paulo da costa is concerned with the passage of time and its effects on generational attitudes and memories. Da costa’s writing is recondite, preferring a lyrical, almost poetic style of narration. The stories in The Green and Purple Skin of the World (Freehand Books, 206 pp; $21.95) have an unhurried, meditative aspect that suits the material, but can also be wearisome over the course of an entire collection.
The Table is typical of many of the stories in the book. Not much happens on the level of plot; the author is more concerned with dissecting the relationship between a mother and her son, and using that relationship to examine the way the past intrudes upon and influences the present. The son, who refers to himself as “the guardian angel,” has brought his mother (who refers to him as “the pest”) a new IKEA table for her kitchen. The mother’s old table is scarred and battered, and the son feels that it is time to replace it. His mother, however, thinks the old table is just fine, and can’t believe her son would want to substitute a factory-made piece of furniture devoid of character or history. The clash of tradition and modernity is fairly obvious, but da costa handles it with admirable subtlety, infusing what could have been a clichéd situation with a surprising poignancy.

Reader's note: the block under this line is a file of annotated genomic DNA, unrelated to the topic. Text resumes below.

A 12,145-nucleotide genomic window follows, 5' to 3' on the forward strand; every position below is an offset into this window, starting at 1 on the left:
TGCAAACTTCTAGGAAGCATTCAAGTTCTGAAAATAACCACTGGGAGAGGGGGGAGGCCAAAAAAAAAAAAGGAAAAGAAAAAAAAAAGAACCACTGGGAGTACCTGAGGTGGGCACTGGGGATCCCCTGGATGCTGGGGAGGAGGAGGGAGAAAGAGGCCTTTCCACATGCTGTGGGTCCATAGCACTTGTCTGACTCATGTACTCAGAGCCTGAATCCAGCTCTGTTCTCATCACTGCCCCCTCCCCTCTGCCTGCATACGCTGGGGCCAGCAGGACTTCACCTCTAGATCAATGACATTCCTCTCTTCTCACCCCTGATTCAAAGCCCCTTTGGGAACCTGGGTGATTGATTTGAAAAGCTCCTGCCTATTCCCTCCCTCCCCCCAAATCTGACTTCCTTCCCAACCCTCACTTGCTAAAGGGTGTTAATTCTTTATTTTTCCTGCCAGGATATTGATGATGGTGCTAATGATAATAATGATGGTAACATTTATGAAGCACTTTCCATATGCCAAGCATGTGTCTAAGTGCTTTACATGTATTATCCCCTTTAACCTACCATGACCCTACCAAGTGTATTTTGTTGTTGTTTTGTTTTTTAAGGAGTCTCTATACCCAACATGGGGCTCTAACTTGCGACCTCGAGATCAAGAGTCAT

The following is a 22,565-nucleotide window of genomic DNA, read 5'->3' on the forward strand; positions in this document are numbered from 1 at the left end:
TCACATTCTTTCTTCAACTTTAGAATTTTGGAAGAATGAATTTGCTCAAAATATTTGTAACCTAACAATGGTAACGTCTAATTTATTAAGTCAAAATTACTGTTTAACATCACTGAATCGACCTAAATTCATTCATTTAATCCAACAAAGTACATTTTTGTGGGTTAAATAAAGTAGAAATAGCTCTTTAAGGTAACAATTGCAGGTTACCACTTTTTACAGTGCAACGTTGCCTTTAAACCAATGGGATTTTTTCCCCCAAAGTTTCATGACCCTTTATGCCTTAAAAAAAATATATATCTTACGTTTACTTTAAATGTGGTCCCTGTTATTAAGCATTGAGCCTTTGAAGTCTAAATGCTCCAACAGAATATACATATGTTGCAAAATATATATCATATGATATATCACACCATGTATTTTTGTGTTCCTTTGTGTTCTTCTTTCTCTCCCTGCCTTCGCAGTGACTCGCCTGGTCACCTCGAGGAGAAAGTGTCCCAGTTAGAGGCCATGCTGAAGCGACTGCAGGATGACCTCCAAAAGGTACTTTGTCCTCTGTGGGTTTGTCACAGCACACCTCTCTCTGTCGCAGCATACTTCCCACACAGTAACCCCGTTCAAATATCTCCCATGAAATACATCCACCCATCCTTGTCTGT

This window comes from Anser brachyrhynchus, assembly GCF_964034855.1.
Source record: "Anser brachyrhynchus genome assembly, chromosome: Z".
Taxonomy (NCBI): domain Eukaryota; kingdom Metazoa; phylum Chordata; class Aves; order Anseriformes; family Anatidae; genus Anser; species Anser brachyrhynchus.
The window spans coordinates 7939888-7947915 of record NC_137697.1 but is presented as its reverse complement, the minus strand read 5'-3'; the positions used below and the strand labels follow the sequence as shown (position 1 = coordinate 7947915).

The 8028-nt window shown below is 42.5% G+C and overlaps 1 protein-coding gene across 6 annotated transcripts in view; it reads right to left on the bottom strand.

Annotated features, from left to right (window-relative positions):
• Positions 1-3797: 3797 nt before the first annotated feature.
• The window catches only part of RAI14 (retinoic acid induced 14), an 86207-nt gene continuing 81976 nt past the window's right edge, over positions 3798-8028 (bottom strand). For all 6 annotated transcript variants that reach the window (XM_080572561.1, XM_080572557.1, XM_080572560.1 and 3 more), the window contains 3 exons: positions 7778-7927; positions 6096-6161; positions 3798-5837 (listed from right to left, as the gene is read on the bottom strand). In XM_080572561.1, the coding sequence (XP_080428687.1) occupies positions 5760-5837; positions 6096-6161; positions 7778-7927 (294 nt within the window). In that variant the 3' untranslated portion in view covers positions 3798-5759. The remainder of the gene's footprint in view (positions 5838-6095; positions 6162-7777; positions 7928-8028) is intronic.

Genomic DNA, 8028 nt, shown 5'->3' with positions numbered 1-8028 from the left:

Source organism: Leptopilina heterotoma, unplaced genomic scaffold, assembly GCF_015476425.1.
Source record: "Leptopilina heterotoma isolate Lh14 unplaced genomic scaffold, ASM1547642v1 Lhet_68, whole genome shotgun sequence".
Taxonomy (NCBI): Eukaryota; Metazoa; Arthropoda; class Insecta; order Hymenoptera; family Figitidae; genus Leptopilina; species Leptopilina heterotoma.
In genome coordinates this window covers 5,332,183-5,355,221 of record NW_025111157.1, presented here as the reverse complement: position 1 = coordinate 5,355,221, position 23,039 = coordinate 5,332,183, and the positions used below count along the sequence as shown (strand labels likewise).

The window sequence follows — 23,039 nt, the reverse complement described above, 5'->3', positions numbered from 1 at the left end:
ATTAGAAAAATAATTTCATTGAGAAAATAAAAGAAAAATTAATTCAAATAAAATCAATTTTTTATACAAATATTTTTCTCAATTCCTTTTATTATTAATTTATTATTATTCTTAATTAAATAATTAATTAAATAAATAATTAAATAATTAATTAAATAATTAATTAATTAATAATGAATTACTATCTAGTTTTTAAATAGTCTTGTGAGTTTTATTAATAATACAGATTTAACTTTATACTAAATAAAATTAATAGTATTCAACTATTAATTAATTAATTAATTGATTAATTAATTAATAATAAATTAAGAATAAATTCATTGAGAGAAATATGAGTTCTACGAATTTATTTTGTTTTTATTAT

Other virtually plotless stories address similar material, but with less emotional resonance. The opener, Flies, features two pairs of males — an older couple and their grandsons — eyeing each other suspiciously from opposite sides of a street, and making somewhat tepid observations about the folly of youth on the one hand, and the decrepitude of age on the other. In Another Sunday, a young boy displays abject disinterest in his father’s heartbreak at his favourite soccer team’s championship loss.
Not all of the stories in the collection are told in such a languid manner. The title story is epistolary; Those Who Follow is told from the alternating perspective of a hunter and the cougar he is stalking; and there are even a couple of speculative fictions. Not Written in Pencil eschews a lyrical approach in favour of a first-person narration by a working-class tough who takes his frustrations with his philandering wife out on an unfortunate interloper in a bar. But the narration here feels affected and forced — “This little incident with Cody tipped her over the punchline”; “enlightenment is a damn fancy-schmancy destination” — it never sounds authentic.
Much better is the alternating perspective in My Real Mother Would Never, told, respectively, from the point of view of a young girl who has run away from home and her mother, who is frantically searching for her. The mother’s sense of helplessness is palpable; she is reduced to a kind of child herself when she calls her own mother for advice about her missing daughter. The girl, meanwhile, is driven by a sense of betrayal at the news that her mother’s new boyfriend is moving in with them; this treacherous emotional territory is traversed sensitively and with an indirection that is admirable, and helps elevate the material and earn the uplift in the story’s happy ending.
Steven W. Beattie’s Shortcuts column appears monthly.